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Submitted: July 22, 2022 | Approved: August 02, 2022 | Published: August 03, 2022

How to cite this article: Bansal D, Kamat M, Ralegaonkar R, Bansal Y. Environmental impact assessment of demolition of a building in India-A case study. Ann Civil Environ Eng. 2022; 6: 042-049.

DOI: 10.29328/journal.acee.1001039

Copyright License: © 2022 Bansal D, et al. This is an open access article distributed under the Creative Commons Attribution License, which permits unrestricted use, distribution, and reproduction in any medium, provided the original work is properly cited.

Keywords: LCA; LCE; Buildings; High-rise; Demolition; Embodied energy; GHGs; Construction cost

Abbreviations: FAR: Floor Area Ratio; EE: Embodied Energy; LCA: Life Cycle Analysis; LCE: Life Cycle Energy; GHGs: Green House Gases; GFC: Good for Construction; BUA: Built-up Area; RCC: Reinforced Cement Concrete; NBC: National Building Code of India; CPWD: Central Public Works Department; PAR: Plinth Area Rates; Malba: Debris/Rubbish from building demolition; EIA; Environmental Impact Assessment; EEm: Embodied Energy of Construction materials; EEc: Embodied energy in construction; EEt: Energy of transportation; DE: Energy in Demolition & Recycling; OE: Energy in operations of buildings; IEE: Initial Embodied Energy; REE: Recurring Embodied Energy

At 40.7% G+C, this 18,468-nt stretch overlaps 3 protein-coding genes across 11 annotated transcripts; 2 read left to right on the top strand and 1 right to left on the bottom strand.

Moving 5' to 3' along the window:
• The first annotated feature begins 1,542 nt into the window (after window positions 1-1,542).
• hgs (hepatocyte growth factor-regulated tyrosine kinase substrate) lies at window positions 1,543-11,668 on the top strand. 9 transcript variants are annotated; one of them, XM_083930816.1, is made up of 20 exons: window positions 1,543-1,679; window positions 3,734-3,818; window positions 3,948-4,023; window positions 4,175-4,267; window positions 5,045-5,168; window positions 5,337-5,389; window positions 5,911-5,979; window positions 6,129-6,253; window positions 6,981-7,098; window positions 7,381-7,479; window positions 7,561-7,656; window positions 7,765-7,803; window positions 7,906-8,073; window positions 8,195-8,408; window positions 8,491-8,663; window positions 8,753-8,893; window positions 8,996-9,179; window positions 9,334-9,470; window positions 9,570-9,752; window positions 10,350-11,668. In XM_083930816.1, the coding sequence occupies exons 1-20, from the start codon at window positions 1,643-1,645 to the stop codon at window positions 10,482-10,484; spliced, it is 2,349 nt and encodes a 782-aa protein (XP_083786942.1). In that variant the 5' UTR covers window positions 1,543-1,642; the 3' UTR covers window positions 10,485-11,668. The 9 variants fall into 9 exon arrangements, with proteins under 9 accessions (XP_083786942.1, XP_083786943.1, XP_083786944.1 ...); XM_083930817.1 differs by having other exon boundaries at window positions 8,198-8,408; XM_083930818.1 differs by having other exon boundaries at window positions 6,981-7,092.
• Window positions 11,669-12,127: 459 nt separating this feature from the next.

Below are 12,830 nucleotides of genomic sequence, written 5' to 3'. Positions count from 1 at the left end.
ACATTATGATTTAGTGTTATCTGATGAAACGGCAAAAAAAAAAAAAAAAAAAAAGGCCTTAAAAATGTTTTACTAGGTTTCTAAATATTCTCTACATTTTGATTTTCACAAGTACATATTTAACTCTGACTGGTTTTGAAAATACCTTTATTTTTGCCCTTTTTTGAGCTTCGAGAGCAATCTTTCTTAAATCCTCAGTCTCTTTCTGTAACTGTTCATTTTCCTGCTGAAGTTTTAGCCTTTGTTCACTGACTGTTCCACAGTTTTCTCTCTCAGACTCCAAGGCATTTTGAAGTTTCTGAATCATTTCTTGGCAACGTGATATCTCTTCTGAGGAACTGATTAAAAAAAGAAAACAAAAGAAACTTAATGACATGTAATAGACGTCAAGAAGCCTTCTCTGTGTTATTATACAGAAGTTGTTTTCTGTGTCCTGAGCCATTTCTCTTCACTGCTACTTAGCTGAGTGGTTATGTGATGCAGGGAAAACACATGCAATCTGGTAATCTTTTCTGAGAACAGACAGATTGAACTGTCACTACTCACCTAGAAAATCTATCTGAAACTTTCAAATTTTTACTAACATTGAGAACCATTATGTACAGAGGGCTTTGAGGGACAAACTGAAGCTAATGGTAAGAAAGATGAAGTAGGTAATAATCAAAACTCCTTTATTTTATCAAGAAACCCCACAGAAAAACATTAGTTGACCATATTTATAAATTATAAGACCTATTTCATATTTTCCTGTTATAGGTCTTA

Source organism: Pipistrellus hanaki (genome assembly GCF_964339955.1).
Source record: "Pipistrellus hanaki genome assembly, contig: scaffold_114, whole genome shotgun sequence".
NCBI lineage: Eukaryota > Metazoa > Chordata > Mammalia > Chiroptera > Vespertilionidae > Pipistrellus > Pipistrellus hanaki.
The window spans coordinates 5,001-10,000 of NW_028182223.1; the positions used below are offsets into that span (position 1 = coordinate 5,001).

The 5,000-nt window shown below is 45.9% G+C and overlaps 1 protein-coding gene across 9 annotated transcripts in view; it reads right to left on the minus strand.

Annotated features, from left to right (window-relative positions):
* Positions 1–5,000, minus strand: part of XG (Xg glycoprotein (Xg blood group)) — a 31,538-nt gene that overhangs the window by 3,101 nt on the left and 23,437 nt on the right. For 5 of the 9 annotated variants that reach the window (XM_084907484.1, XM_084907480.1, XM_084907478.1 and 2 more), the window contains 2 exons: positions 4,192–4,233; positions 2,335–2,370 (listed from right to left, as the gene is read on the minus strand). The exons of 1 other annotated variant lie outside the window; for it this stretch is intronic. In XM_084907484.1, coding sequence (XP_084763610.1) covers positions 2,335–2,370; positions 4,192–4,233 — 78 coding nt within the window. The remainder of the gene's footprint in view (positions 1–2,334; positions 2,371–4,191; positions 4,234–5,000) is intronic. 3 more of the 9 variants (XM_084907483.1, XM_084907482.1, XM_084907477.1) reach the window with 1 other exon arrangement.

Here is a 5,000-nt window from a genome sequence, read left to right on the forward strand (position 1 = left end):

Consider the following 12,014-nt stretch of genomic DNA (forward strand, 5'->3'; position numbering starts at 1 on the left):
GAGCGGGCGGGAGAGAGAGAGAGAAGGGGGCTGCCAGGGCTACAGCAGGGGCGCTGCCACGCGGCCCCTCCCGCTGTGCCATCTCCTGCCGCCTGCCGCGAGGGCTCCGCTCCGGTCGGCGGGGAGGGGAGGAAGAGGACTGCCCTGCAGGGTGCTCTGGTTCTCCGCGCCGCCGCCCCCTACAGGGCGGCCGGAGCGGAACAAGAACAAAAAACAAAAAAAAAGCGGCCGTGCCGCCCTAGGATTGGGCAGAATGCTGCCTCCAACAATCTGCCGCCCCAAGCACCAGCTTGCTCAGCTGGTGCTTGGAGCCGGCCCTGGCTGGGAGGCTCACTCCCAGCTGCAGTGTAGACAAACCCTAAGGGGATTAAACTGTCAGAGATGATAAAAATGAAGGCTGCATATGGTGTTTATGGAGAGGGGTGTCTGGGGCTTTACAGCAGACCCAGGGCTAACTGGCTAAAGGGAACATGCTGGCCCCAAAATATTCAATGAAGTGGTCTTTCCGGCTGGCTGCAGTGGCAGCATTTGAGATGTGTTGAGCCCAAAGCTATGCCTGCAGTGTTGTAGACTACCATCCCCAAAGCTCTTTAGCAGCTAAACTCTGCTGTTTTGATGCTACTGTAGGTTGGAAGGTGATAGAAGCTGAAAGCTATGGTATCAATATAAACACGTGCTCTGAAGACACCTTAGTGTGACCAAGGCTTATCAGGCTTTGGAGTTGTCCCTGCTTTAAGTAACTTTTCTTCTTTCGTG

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Environmental impact assessment of demolition of a building in India-A case study

Deepak Bansal1*, Murlidhar Kamat2, Rahul Ralegaonkar3 and Yashika Bansal4

1Civil Cum Structural Engineer & Fellow of Indian Association of Structural Engineers, New Delhi, India
2Apple Chemie India Private Limited, Nagpur, India 3VNIT, Nagpur, India 4FDDI Noida, India

*Address for Correspondence: Deepak Bansal, Civil Cum Structural Engineer & Fellow of Indian Association of Structural Engineers, New Delhi, India, Email: